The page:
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Anne Auer
Kelley School of Business

Last modified: Tuesday, January 8, 2008

IU's Kelley School of Business signs agreement with South Korea's Sungkyunkwan University

Jan. 8, 2008

BLOOMINGTON, Ind. -- Indiana University's Kelley School of Business announced today (Jan. 8) that it has signed an agreement with Sungkyunkwan University of Seoul, South Korea, that will bring together students, faculty and programs of the two globally recognized institutions.

Founded in 1398, Sungkyunkwan University -- known to many as SKKU -- is the old royal university. Now private, it is South Korea's third largest university with 24,000 students and the country's second-ranked business school.

Seo and Smith

Sungkyunkwan University President Jung-Don Seo (left) and Kelley School of Business Dean Dan Smith

Students from the global business undergraduate program at SKKU will take 75 credits, including the undergraduate business core, at SKKU and finish at the Kelley School with 45 credits. They will receive degrees from both universities.

A very selective program, it will admit only students in the top 1 percent of their high school class. Up to 25 undergraduates will be able to take advantage of the collaborative opportunity with the Kelley School. The dual-degree option has attracted hundreds of applicants.

The second part of the agreement establishes a dual-degree MBA program, whereby students spend two semesters at SKKU's Graduate School of Business and then two semesters taking elective courses at Kelley, and receive two degrees. The schools expect 30 to 40 MBA students to eventually take advantage of this opportunity.

A new executive MBA program, taught mostly in Seoul, but with students spending some time in Bloomington, will make up the third element of the agreement. The executive MBA initiative will be launched as a semi-customized program for Samsung. Faculty from Kelley and SKKU will share teaching responsibilities in this program.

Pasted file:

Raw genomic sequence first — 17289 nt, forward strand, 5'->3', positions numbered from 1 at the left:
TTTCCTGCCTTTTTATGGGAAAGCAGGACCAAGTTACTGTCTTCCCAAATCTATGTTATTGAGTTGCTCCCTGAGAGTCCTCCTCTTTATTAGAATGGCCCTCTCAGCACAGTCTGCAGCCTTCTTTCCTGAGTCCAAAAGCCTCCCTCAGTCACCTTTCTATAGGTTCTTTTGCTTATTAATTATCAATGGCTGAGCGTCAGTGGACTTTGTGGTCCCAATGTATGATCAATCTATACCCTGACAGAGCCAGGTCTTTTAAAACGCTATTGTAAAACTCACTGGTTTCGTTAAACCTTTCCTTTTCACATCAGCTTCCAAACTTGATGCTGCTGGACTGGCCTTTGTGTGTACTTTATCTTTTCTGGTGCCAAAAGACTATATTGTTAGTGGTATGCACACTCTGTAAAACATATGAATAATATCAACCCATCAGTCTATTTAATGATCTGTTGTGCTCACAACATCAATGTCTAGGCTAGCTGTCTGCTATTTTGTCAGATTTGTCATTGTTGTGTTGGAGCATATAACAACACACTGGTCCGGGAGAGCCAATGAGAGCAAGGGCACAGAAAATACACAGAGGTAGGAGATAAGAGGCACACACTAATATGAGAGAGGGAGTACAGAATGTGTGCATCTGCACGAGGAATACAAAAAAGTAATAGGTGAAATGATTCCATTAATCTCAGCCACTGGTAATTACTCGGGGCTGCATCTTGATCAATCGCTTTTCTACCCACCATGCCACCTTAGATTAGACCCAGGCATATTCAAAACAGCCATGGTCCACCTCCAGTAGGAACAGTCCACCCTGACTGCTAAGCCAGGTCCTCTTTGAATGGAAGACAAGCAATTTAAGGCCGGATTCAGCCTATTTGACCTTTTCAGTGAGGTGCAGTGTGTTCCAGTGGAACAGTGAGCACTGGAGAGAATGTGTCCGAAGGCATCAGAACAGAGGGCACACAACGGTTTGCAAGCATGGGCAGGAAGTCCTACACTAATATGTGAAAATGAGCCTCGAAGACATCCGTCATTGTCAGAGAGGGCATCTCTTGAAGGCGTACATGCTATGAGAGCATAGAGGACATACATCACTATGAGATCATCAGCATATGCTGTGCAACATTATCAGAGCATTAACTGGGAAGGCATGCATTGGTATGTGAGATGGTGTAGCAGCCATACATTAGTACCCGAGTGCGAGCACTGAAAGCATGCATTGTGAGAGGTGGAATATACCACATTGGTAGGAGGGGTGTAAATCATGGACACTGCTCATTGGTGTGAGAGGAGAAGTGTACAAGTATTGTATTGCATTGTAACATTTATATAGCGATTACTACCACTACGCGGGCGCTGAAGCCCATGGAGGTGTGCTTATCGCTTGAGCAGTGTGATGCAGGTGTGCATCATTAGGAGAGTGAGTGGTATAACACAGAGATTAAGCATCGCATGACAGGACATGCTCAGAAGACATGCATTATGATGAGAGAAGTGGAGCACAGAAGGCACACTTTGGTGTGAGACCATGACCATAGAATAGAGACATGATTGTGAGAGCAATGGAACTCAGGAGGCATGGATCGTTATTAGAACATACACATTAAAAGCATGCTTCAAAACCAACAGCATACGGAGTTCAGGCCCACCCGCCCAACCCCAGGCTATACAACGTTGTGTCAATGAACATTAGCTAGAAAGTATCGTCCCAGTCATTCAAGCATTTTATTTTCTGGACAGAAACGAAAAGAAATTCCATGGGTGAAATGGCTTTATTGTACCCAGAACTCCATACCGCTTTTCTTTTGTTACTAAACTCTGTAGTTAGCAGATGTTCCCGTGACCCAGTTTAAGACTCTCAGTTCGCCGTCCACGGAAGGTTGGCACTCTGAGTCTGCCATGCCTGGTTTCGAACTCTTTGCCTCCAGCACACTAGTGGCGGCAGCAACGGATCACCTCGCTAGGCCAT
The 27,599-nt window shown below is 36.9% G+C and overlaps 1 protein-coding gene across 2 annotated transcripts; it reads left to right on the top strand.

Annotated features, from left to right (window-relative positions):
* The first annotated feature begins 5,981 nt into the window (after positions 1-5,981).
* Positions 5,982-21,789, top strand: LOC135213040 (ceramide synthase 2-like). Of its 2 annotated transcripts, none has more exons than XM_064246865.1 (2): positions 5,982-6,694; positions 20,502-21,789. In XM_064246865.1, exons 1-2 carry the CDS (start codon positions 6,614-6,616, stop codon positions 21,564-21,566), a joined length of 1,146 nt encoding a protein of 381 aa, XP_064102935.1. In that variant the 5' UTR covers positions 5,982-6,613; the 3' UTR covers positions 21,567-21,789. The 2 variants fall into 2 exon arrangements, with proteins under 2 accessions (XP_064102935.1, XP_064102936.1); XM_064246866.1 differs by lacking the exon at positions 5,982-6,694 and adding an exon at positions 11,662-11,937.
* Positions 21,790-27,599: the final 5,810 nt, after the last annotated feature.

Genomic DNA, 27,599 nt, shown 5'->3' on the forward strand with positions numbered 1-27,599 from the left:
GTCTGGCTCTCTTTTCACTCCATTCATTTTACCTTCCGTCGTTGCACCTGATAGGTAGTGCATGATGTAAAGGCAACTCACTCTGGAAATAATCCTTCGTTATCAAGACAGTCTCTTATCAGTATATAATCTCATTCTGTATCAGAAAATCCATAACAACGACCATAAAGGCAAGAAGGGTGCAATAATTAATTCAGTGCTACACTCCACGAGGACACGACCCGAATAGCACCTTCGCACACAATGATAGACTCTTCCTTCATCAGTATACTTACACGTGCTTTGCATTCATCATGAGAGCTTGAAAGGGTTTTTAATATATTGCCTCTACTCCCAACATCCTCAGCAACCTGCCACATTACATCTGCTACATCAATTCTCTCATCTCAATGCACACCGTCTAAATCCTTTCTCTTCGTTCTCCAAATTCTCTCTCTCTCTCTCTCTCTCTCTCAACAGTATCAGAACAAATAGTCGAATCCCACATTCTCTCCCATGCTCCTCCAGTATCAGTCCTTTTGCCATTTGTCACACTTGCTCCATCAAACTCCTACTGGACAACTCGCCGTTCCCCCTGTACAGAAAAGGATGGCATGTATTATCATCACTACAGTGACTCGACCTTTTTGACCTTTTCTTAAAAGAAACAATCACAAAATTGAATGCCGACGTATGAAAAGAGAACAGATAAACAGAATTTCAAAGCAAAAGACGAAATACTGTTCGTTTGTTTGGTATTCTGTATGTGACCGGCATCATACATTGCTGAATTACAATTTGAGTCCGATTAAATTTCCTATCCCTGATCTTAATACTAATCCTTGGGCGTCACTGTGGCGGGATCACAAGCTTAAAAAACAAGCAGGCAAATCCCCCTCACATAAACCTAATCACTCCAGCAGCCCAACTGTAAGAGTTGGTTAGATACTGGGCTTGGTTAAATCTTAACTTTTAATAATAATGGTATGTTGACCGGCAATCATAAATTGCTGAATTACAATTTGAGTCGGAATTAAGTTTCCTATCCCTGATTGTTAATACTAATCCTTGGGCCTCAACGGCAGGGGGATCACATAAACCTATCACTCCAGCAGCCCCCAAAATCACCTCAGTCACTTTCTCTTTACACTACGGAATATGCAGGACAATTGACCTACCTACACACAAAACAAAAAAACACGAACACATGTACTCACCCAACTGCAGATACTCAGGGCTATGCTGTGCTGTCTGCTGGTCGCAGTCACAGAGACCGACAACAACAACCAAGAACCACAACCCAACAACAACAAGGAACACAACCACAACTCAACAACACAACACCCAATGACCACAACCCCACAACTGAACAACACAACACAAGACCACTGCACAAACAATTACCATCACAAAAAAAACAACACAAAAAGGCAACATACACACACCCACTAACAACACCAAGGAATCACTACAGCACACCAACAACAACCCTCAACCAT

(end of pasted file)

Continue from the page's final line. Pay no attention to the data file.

"I am pleased that Indiana University was able to create this partnership with such a prestigious university in South Korea," said IU President Michael A. McRobbie. "It is my hope that over time we will be able to establish even more academic partnerships in other disciplines with SKKU."

Robert C. Klemkosky, the founding dean of SKK Graduate School of Business, and Dan Smith, dean of the Kelley School of Business, collaborated with SKKU President Jung-Don Seo and IU President McRobbie in crafting the memo of understanding. Klemkosky previously taught at Kelley, where he also served as associate dean of research and operations, chair of the Finance Department and director of the MBA Investment Management Academy.

"I have visited Bloomington twice. The first time was in 2003 to hire Dean Klemkosky to found the SKK Graduate School of Business, and again to sign an agreement between the IU Kelley School of Business and Sungkyunkwan University," said SKKU President Jung-Don Seo. "I consider this agreement to be one of the most significant events that will have a lasting impact on business education in South Korea. It is truly a historic event and a unique opportunity for our university."

Jung-Don Seo and Michael McRobbie

Sungkyunkwan University President Jung-Don Seo (left) and Indiana University President Michael McRobbie

Smith said he sees today's announcement as the first of several such agreements with leading business schools in South Asia.

"I am delighted with this relationship. Sungkyunkwan University has a world class business school that is recognized as being among the elite in Korea," Smith said. "The faculty and leadership of SKKU share our commitment to innovation and excellence. Our collaborative Executive MBA Program will allow us to have a positive impact on management practice in this important region of the world."

"I am pleased to have been involved in the dual-degree agreements between the IU Kelley School of Business and Sungkyunkwan University," Klemkosky noted. "To my knowledge, it is the first time the Kelley School has offered a dual degree, and we at SKKU are honored to have this relationship."

In addition to the benefits for students learning in South Korea, Smith sees value for other students enrolled at Kelley.

"The business world is global, and students must be comfortable working with partners from all over the world. At Kelley, by having SKKU students in our classes, our students will have an enhanced international experience on a day-to-day basis," Smith said. "Our collaboration in undergraduate education will further contribute to our students' development as citizens of the world. In short, this partnership reinforces our reputation as being among the world leaders in global business education."